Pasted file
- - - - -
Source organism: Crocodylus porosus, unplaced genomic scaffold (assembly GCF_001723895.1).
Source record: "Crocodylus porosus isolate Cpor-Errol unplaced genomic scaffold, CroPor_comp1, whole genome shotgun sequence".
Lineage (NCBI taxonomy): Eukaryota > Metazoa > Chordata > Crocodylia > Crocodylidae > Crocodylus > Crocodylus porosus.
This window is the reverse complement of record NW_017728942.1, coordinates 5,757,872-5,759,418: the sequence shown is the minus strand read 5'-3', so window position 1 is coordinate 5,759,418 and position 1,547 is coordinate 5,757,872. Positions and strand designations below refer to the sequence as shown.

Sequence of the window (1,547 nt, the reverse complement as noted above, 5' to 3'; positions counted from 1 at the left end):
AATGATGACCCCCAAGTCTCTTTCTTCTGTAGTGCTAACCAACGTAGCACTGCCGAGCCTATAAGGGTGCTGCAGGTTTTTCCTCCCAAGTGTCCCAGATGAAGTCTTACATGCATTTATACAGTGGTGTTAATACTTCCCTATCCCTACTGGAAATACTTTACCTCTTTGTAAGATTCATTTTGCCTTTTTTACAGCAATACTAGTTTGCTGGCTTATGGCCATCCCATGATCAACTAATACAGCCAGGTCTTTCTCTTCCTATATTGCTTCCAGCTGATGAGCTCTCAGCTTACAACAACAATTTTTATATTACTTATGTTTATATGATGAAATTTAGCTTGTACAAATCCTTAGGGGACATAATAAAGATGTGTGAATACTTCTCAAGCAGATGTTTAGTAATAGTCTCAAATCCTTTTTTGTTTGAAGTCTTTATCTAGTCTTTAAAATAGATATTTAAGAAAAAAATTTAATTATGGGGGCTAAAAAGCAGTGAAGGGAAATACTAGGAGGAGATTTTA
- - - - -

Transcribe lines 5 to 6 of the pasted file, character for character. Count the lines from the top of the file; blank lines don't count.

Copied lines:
Sequence of the window (1,547 nt, the reverse complement as noted above, 5' to 3'; positions counted from 1 at the left end):
AATGATGACCCCCAAGTCTCTTTCTTCTGTAGTGCTAACCAACGTAGCACTGCCGAGCCTATAAGGGTGCTGCAGGTTTTTCCTCCCAAGTGTCCCAGATGAAGTCTTACATGCATTTATACAGTGGTGTTAATACTTCCCTATCCCTACTGGAAATACTTTACCTCTTTGTAAGATTCATTTTGCCTTTTTTACAGCAATACTAGTTTGCTGGCTTATGGCCATCCCATGATCAACTAATACAGCCAGGTCTTTCTCTTCCTATATTGCTTCCAGCTGATGAGCTCTCAGCTTACAACAACAATTTTTATATTACTTATGTTTATATGATGAAATTTAGCTTGTACAAATCCTTAGGGGACATAATAAAGATGTGTGAATACTTCTCAAGCAGATGTTTAGTAATAGTCTCAAATCCTTTTTTGTTTGAAGTCTTTATCTAGTCTTTAAAATAGATATTTAAGAAAAAAATTTAATTATGGGGGCTAAAAAGCAGTGAAGGGAAATACTAGGAGGAGATTTTA